So, it’s been as hot as since we got back from France, pretty much. I know it’s not that hot, when compared to most other places, but it is for us on this fair British isle. We got past 30ºC this week. Can you believe it?! Whereas I’m not a fan of dry heat on a still day with no shelter, I am a big fan of hot days with cool breezes and shady trees. This means C and I been getting outside a lot, and that means less baking. And for proper meals I’ve been grilling ‘things’ with simple vegetable accompaniments such asparagus, courgette, aubergine, new potatoes and salads, or stir frying a few bits quickly. It is too hot to bake or spend too long in the kitchen. This does not make for a lot of blog posts, for which I apologise. After all, this is not a ‘what I ate’ blog so I’d feel bad just posting ‘chop vegetables, add dressing’ a million times over. What we really need is a big old week of rain, which will increase productivity and give me something to moan about (I am joking…) So in the meantime I guess my posting schedule will be a bit light and infrequent until the weather becomes more conducive to culinary activities. I have managed this recipe however to celebrate the gorgeous weather. I have nothing against a shop-bought lolly, especially one full of fruit juices and with natural colours and natural sweeteners. But when it is hot like this the shops often sell out, and also it is sometimes just nice to make up your own thing and use what you’ve got in the house. I had eight small apples left over from whenever and they had started to wrinkle, so they didn’t look too appetizing for just eating. We also have a redcurrant bush and the berries are getting ripe, so I popped some of those in too. Use whatever you have to hand. You just need a fruit purée to combine with your yogurt. Mine is homemade, because I do that, but you absolutely don’t have to. This recipe is a bit vague, because it all depends on your taste-buds and what you’ve got to hand. Agave, honey, other sugar substitutes should work. Apples are a good base but throw in whatever else you’ve got. Just bear in mind that when frozen you cannot taste the sweetness as much, so you need your mixture to be overly sweet before you freeze it. I also use silicon lolly moulds and they have been, by far, the best and easiest moulds I’ve ever owned. No more running lollies under the tap, or banging them on a work surface to release them. Just peel and go.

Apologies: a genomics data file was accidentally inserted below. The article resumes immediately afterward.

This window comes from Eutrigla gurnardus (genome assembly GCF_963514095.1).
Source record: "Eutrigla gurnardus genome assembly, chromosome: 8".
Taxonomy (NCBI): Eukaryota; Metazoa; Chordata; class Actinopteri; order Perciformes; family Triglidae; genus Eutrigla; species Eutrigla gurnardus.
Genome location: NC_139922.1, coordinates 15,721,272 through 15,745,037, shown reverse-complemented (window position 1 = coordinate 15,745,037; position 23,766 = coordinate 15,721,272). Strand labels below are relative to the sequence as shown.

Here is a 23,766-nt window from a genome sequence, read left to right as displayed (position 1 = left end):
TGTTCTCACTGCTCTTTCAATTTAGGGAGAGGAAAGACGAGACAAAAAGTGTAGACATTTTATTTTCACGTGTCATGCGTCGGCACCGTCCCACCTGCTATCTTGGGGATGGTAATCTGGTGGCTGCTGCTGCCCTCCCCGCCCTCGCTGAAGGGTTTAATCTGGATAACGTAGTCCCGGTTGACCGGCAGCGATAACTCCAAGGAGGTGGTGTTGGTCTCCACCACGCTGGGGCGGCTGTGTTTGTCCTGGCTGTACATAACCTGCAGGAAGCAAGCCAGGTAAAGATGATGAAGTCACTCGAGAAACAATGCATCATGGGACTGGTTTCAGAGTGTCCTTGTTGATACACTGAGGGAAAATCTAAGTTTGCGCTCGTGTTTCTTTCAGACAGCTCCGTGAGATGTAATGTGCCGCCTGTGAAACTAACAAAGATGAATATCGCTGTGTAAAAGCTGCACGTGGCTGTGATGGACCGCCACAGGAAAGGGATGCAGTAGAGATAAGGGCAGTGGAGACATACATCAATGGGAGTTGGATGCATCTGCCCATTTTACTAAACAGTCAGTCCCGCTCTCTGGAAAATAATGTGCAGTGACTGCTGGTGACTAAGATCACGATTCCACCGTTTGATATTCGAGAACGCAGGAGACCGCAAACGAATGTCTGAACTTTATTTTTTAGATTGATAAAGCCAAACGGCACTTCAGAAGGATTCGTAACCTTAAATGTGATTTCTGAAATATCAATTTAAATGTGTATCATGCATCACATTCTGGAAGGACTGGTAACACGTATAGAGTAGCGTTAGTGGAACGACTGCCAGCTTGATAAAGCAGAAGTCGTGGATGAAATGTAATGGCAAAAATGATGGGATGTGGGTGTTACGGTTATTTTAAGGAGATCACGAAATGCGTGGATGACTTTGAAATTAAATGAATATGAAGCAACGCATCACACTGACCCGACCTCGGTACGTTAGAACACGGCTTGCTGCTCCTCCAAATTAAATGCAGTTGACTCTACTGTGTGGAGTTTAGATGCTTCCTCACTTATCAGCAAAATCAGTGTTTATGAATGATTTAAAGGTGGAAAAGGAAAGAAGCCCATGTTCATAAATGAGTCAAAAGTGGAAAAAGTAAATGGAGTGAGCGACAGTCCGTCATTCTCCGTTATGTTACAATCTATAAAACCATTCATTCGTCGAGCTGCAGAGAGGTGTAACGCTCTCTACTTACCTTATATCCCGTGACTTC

Homemade apple and redcurrant frozen yogurt lollies
Prep time 90 minutes Cook time is actually overnight freezing Makes 8 x 60ml lollies
- 8 small dessert apples, peeled, cored and diced
- Handful of redcurrants (or other berry prepared as necessary)
- 100-150g caster sugar or other sweeteners
- 1 tbsp water
- 250ml plain yogurt
In a small saucepan combine the diced apples, redcurrants, sugar and water and place over a low heat. Cover and stew gently until the apples are soft, about 5-10 minutes depending on the variety of apple and size of your dicing. Cool slightly and then blend to a purée. Test the sweetness and dissolve in more sugar if necessary. Remember it needs to be overly sweet at this stage because the yogurt will temper some of the sweetness and when frozen it is further dulled. Pass the purée through a sieve to remove the seeds from the berries. When cool enough transfer it to the fridge and chill for an hour. Now combine with your yogurt and mix well – you want about half purée and half yogurt. Spoon the mixture into your moulds, add the sticks and freeze overnight before serving.